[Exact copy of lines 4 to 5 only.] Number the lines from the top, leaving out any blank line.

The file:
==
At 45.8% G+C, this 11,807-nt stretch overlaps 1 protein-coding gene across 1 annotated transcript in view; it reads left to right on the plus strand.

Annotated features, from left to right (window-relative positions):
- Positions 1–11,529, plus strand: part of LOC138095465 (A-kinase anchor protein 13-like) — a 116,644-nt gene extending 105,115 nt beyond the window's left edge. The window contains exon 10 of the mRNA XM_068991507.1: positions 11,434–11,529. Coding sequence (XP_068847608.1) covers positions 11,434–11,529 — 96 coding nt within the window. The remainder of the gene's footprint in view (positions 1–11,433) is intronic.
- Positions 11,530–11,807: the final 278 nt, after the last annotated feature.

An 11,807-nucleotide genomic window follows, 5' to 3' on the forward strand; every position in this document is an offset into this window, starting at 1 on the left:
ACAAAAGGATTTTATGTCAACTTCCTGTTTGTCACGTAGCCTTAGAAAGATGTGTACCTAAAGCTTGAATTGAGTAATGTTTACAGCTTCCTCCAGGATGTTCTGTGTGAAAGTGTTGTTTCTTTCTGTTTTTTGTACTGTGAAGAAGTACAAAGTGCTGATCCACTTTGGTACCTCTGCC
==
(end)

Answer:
- Positions 11,530–11,807: the final 278 nt, after the last annotated feature.

An 11,807-nucleotide genomic window follows, 5' to 3' on the forward strand; every position in this document is an offset into this window, starting at 1 on the left: